Figure 29.4 Two complementary DNA sequences. T= thymine; A = adenine; C = cytosine; G = guanine.

Figure 29.5 Hydrogen bonds between complementary bases.


2. Separation of the two DNA strands in the double helix: The two strands of the double helix separate when hydrogen bonds between the paired bases are disrupted. Disruption can occur in the laboratory if the pH of the DNA solution is altered so that the nucleotide bases ionize, or if the solution is heated. [Note: Phosphodiester bonds are not broken by such treatment.] When DNA is heated, the temperature at which one half of the helical structure is lost is defined as the melting temperature (Tm). The loss of helical structure in DNA, called denaturation, can be monitored by measuring its absorbance at 260 nm. [Note: ssDNA has a higher relative absorbance at this wavelength than does dsDNA.] Because there are three hydrogen bonds between G and C but only two between A and T, DNA that contains high concentrations of A and T denatures at a lower temperature than G-and C-rich DNA (Figure 29.6). Under appropriate conditions, complementary DNA strands can reform the double helix by the process called renaturation (or reannealing). [Note: Separation of the two strands over short regions occurs during both DNA and RNA synthesis.]

Figure 29.6 Melting temperatures (Tm) of DNA molecules with different nucleotide compositions.


3. Structural forms of the double helix: There are three major structural forms of DNA: the B form (described by Watson and Crick in 1953), the A form, and the Z form. The B form is a right-handed helix with 10 base pairs per 360° turn (or twist) of the helix, and with the planes of the bases perpendicular to the helical axis. Chromosomal DNA is thought to consist primarily of B-DNA (Figure 29.7 shows a space-filling model of B-DNA). The A form is produced by moderately dehydrating the B form. It is also a right-handed helix, but there are 11 base pairs per turn, and the planes of the base pairs are tilted 20° away from the perpendicular to the helical axis. The conformation found in DNA-RNA hybrids or RNA-RNA double-stranded regions is probably very close to the A form. Z-DNA is a left-handed helix that contains 12 base pairs per turn (see Figure 29.7). [Note: The deoxyribose– phosphate backbone “zigzags,” hence, the name “Z”-DNA.] Stretches of Z-DNA can occur naturally in regions of DNA that have a sequence of alternating purines and pyrimidines (for example, poly GC). Transitions between the B and Z helical forms of DNA may play a role in regulating gene expression.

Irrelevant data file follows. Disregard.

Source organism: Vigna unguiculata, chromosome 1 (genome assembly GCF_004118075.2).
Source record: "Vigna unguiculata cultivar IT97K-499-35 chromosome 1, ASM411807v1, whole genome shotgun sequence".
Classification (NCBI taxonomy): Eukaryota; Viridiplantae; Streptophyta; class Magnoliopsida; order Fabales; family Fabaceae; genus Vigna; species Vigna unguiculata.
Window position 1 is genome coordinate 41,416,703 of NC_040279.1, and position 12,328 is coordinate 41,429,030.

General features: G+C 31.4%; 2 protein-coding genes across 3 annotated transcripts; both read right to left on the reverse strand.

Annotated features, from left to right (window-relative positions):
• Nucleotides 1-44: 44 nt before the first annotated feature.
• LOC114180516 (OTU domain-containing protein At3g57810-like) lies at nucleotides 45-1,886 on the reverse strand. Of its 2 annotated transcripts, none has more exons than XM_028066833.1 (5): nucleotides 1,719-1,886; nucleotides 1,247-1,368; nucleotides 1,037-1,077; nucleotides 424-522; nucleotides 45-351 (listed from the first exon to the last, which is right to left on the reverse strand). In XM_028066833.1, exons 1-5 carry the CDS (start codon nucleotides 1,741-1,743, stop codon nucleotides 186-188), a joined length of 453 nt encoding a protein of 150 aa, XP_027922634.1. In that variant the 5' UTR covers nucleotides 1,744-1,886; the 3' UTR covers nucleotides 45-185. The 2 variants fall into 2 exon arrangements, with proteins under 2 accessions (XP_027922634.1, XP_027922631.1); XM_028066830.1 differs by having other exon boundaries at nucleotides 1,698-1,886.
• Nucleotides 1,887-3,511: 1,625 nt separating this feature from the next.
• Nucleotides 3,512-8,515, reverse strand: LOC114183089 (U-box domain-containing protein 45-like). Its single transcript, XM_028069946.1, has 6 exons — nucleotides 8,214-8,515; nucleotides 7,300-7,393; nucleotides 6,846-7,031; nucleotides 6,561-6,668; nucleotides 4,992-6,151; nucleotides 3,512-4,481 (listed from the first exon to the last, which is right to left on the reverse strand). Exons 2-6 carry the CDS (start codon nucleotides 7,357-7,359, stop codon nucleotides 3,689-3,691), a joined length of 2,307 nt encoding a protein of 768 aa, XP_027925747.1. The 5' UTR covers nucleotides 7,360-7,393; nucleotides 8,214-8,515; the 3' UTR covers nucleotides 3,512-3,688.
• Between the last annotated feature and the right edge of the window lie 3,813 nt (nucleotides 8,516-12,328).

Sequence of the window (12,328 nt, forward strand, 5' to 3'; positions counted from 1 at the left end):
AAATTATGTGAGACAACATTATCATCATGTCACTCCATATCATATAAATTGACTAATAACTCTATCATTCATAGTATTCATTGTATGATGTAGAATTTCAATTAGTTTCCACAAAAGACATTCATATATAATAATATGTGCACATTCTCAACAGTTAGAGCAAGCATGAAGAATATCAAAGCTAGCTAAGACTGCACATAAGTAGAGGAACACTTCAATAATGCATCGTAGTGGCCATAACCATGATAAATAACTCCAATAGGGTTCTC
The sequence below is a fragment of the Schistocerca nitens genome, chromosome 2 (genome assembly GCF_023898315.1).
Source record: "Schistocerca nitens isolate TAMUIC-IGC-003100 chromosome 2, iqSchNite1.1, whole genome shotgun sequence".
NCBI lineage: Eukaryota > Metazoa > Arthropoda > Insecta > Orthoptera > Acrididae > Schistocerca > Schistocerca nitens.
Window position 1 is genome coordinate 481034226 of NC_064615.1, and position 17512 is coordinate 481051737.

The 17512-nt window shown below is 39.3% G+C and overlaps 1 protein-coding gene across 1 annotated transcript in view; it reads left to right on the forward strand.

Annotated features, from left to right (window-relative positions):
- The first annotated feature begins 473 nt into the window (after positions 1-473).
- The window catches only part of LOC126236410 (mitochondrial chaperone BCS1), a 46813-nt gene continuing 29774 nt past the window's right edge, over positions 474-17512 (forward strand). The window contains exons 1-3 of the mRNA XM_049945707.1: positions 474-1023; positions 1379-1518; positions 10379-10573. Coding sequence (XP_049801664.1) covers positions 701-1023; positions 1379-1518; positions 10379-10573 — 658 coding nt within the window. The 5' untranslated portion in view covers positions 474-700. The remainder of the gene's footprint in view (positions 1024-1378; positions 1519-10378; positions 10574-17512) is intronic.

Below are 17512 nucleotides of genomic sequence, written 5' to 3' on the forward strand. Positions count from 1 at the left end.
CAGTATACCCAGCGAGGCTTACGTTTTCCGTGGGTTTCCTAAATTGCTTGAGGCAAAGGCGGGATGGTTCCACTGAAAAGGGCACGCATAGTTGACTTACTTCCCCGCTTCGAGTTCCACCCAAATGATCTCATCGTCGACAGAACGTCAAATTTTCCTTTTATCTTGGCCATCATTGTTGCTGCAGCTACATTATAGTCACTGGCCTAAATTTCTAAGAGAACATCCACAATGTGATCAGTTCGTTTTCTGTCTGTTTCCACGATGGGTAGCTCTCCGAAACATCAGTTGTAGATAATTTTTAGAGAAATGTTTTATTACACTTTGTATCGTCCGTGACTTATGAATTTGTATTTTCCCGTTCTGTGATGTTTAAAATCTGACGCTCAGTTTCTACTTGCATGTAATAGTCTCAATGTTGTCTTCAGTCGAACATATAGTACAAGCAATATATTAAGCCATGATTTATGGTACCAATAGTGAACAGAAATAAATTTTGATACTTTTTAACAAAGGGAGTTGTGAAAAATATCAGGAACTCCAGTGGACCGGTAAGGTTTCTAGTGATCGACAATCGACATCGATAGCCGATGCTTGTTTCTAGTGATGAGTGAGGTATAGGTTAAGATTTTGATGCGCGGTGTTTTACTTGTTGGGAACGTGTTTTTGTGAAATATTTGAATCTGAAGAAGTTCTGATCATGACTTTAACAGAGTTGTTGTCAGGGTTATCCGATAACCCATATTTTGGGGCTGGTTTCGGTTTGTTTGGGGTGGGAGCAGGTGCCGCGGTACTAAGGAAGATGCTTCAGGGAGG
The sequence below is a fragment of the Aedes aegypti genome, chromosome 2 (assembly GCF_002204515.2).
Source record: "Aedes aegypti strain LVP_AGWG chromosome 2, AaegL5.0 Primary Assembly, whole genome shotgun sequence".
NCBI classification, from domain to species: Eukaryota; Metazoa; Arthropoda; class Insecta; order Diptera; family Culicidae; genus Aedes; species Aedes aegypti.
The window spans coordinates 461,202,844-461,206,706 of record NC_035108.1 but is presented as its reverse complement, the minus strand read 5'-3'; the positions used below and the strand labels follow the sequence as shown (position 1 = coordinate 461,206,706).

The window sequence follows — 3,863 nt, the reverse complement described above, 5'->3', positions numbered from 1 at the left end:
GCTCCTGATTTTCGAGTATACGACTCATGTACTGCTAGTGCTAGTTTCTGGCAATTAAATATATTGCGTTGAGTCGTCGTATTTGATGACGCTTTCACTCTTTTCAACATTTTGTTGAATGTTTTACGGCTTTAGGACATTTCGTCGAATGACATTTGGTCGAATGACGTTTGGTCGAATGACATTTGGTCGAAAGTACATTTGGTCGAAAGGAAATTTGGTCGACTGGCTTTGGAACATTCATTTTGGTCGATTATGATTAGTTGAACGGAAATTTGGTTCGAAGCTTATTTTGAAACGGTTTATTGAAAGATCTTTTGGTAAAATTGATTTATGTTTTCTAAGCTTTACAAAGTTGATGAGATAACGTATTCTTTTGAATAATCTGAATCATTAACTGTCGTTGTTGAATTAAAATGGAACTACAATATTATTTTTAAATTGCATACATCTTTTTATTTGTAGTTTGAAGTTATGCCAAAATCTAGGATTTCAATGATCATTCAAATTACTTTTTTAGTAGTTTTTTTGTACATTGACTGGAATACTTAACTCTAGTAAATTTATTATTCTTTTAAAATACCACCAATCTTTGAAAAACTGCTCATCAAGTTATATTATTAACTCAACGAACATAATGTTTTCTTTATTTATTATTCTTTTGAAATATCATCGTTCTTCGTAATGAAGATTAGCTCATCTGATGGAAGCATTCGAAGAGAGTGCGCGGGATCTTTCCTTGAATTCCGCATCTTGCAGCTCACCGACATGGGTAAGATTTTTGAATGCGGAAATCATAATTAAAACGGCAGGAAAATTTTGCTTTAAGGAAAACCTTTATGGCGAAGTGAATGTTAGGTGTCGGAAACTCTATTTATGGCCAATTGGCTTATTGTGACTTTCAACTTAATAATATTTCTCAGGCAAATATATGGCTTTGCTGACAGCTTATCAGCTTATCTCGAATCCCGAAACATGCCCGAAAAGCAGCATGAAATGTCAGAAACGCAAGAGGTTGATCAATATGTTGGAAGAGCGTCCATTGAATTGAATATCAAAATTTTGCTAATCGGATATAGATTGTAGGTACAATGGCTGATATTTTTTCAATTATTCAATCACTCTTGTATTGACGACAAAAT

Figure 29.7 Structures of B-DNA and Z-DNA.


C. Linear and circular DNA molecules

Each chromosome in the nucleus of a eukaryote contains one long, linear molecule of dsDNA, which is bound to a complex mixture of proteins (histone and nonhistone) to form chromatin. Eukaryotes have closed, circular, dsDNA molecules in their mitochondria, as do plant chloroplasts. A prokaryotic organism typically contains a single, circular, dsDNA molecule. [Note: Circular DNA is “supercoiled”, that is, the double helix crosses over on itself one or more times. Supercoiling can result in overwinding (positive supercoiling) or underwinding (negative supercoiling) of DNA. Supercoiling, a type of tertiary structure, compacts DNA.] Each prokaryotic chromosome is associated with nonhistone proteins that help compact the DNA to form a nucleoid. In addition, most species of bacteria also contain small, circular, extrachromosomal DNA molecules called plasmids. Plasmid DNA carries genetic information, and undergoes replication that may or may not be synchronized to chromosomal division. [Note: The use of plasmids as vectors in recombinant DNA technology is described in Chapter 33.]

Plasmids may carry genes that convey antibiotic resistance to the host bacterium and may facilitate the transfer of genetic information from one bacterium to another.